Henderson v. United States
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NOTE: Where it is feasible, a syllabus (headnote) will be released, as is being done in connection with this case, at the time the opinion is issued. The syllabus constitutes no part of the opinion of the Court but has been prepared by the Reporter of Decisions for the convenience of the reader. See United States v. Detroit Timber & Lumber Co., 200 U. S. 321 .
SUPREME COURT OF THE UNITED STATES
HENDERSON v. UNITED STATES
certiorari to the united states court of appeals for the fifth circuit
No. 11–9307. Argued November 28, 2012—Decided February 20, 2013
A federal court of appeals normally will not correct a legal error made in a criminal trial unless the defendant first brought the error to the trial court’s attention. United States v. Olano, 507 U. S. 725 . But Federal Rule of Criminal Procedure 52(b) provides an exception, permitting “[a] plain error that affects substantial rights [to] be considered even though it was not brought to the [trial] court’s attention.”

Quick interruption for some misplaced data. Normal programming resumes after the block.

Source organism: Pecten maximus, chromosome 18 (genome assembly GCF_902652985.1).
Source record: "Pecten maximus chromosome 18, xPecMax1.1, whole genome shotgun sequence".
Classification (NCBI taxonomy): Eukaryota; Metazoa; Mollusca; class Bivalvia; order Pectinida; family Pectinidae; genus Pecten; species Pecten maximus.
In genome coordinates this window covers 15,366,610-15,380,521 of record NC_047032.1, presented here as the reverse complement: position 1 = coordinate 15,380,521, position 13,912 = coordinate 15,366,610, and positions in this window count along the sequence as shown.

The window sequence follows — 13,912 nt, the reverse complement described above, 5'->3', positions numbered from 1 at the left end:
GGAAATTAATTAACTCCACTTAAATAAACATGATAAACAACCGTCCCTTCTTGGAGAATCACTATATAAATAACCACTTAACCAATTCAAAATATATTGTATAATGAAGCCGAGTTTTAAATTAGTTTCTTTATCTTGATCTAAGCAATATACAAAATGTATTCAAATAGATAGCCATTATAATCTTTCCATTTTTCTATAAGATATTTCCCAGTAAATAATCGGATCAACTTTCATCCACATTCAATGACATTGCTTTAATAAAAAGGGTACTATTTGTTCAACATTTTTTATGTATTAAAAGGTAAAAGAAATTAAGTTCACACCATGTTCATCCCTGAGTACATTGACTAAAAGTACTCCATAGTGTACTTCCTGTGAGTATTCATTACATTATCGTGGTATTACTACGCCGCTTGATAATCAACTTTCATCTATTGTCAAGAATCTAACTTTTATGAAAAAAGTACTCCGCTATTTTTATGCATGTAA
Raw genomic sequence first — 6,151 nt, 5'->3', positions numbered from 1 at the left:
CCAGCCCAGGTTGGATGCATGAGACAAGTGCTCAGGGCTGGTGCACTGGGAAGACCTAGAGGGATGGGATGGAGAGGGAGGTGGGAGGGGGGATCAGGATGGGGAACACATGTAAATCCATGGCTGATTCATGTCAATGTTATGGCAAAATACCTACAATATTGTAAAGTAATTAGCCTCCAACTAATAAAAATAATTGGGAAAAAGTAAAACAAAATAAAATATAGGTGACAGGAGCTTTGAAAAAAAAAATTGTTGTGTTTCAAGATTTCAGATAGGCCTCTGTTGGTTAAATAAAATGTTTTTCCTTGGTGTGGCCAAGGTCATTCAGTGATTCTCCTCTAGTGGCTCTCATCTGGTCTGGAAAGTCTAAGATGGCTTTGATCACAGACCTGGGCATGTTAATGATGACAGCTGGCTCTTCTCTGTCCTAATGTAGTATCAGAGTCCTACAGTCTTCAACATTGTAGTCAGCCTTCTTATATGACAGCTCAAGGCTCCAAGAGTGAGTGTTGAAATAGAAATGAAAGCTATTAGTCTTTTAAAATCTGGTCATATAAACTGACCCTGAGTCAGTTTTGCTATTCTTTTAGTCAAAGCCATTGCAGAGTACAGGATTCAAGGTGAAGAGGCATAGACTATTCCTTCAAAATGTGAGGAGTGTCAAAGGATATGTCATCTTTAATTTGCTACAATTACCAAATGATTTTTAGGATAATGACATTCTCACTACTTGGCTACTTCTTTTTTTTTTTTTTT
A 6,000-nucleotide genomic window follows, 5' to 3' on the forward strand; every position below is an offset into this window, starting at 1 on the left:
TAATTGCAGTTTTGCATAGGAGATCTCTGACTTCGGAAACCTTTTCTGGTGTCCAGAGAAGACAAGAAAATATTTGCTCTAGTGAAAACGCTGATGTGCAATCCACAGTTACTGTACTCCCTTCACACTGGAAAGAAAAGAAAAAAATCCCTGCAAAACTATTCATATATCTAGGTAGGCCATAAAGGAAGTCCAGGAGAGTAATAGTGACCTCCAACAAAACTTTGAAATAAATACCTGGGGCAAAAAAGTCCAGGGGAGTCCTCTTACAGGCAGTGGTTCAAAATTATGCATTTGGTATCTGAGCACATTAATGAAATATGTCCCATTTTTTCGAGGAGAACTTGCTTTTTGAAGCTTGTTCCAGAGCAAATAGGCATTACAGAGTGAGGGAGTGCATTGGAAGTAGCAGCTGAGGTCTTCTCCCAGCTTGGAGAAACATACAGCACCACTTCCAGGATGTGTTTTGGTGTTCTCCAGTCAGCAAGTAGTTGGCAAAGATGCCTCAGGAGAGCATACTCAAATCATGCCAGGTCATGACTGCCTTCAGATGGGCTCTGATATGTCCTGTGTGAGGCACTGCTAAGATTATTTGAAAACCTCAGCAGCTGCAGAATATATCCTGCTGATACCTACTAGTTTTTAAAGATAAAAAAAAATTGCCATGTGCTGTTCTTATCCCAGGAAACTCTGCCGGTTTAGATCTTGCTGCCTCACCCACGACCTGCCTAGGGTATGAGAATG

Here, the District Court increased the length of petitioner Henderson’s sentence so he could participate in a prison drug rehabilitation program. Henderson’s counsel did not object to the sentence, but, on appeal, Henderson claimed that the District Court plainly erred in increasing his sentence solely for rehabilitative purposes. While the appeal was pending, this Court decided in Tapia v. United States, 563 U. S. ___, ___, that it is error for a court to “impose or lengthen a prison sentence to enable an offender to complete a treatment program or otherwise to promote rehabilitation.” While this meant that the District Court’s sentence was erroneous, the Fifth Circuit determined that Rule 52(b) did not give it authority to correct the error. In doing so, it concluded that an error is “plain” under the Rule only if it was clear under current law at the time of trial, but that, in this case, Circuit law was unsettled until Tapia was decided.